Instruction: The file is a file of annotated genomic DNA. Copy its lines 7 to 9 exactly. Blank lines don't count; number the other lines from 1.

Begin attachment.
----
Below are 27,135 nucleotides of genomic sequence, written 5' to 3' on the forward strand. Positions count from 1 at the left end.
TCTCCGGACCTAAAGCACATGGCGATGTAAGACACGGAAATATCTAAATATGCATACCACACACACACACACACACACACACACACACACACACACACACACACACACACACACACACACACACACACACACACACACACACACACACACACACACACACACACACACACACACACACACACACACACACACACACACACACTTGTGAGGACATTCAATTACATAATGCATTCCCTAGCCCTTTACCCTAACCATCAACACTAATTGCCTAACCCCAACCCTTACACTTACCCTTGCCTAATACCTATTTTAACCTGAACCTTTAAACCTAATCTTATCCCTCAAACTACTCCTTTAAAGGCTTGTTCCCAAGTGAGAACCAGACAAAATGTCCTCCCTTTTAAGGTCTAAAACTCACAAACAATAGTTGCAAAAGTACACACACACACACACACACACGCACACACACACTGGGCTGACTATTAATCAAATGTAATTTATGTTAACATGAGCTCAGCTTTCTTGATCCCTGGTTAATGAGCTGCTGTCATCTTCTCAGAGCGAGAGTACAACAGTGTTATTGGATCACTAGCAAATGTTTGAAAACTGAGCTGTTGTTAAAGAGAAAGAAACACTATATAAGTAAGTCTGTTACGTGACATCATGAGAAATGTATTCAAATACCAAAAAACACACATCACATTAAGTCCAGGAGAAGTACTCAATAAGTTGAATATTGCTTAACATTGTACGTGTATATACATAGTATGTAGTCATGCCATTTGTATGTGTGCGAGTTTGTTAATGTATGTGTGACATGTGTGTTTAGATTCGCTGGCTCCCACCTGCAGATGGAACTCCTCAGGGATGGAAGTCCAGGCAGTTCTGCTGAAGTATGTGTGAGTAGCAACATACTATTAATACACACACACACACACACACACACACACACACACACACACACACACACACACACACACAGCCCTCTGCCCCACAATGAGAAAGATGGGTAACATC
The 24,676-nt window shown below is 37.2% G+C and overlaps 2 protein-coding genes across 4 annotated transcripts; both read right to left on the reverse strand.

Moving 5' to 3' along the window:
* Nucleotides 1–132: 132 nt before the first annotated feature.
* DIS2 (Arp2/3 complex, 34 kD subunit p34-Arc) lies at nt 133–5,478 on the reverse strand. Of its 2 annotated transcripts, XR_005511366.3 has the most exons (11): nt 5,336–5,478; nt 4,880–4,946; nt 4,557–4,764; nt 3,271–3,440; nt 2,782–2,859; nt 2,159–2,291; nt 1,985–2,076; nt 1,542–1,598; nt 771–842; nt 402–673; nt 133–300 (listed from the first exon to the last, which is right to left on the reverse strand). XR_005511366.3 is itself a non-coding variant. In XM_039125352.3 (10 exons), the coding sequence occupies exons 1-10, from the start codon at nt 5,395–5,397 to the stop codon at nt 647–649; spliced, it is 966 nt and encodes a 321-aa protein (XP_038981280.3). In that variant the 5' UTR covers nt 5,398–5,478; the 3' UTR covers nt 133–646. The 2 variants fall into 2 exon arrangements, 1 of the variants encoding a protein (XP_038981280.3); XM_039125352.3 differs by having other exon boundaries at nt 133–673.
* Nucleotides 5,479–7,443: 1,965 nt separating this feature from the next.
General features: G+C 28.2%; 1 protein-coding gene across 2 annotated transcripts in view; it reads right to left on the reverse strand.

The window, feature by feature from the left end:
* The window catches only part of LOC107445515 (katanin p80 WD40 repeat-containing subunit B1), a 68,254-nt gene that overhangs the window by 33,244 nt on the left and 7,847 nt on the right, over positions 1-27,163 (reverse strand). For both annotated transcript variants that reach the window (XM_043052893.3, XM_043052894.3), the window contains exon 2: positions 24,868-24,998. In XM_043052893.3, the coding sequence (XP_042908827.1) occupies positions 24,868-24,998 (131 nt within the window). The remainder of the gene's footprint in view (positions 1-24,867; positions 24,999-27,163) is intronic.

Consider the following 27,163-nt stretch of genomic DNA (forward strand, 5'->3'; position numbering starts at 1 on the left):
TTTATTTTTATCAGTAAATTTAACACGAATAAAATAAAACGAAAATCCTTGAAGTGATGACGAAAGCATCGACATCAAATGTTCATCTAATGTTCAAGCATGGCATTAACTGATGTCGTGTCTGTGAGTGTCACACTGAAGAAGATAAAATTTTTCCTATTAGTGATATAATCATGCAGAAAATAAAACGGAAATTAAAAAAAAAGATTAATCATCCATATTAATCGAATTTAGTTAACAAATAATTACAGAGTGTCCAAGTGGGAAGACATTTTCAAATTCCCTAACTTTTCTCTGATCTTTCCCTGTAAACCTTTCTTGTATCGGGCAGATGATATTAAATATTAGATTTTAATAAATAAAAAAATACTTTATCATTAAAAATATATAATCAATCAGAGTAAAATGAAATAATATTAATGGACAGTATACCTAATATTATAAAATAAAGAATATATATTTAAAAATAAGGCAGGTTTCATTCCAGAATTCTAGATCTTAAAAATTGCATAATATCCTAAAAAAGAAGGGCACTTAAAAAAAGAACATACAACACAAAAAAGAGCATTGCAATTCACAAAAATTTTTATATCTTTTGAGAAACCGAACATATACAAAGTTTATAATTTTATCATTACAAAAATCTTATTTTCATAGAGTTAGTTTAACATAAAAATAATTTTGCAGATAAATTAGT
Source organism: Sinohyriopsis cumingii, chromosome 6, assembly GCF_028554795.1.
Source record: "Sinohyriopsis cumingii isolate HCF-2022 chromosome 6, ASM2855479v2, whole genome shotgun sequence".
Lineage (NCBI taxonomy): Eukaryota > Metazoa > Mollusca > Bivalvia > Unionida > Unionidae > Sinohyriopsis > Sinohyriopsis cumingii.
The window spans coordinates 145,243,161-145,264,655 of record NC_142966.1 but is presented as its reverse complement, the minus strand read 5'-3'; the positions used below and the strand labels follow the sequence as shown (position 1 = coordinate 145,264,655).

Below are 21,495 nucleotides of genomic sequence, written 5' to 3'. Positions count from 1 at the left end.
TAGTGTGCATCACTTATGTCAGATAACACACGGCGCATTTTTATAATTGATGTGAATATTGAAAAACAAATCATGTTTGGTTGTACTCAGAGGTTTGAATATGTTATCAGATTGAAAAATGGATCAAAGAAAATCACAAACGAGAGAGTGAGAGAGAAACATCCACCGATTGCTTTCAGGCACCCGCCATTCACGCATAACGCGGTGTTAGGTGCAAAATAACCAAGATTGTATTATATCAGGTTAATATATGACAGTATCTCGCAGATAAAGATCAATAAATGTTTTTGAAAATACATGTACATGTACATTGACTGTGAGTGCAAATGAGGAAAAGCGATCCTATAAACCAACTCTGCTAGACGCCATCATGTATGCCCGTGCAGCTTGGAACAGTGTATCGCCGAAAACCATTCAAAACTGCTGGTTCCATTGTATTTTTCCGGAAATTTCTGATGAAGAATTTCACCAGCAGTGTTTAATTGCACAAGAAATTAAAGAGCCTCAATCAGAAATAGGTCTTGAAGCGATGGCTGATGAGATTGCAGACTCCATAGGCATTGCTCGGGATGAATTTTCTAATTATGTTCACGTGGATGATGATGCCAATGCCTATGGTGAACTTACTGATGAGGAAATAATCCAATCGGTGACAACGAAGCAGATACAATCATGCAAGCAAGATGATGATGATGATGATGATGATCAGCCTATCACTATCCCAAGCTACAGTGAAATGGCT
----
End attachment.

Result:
* Nucleotides 5,479–7,443: 1,965 nt separating this feature from the next.
General features: G+C 28.2%; 1 protein-coding gene across 2 annotated transcripts in view; it reads right to left on the reverse strand.

The window, feature by feature from the left end: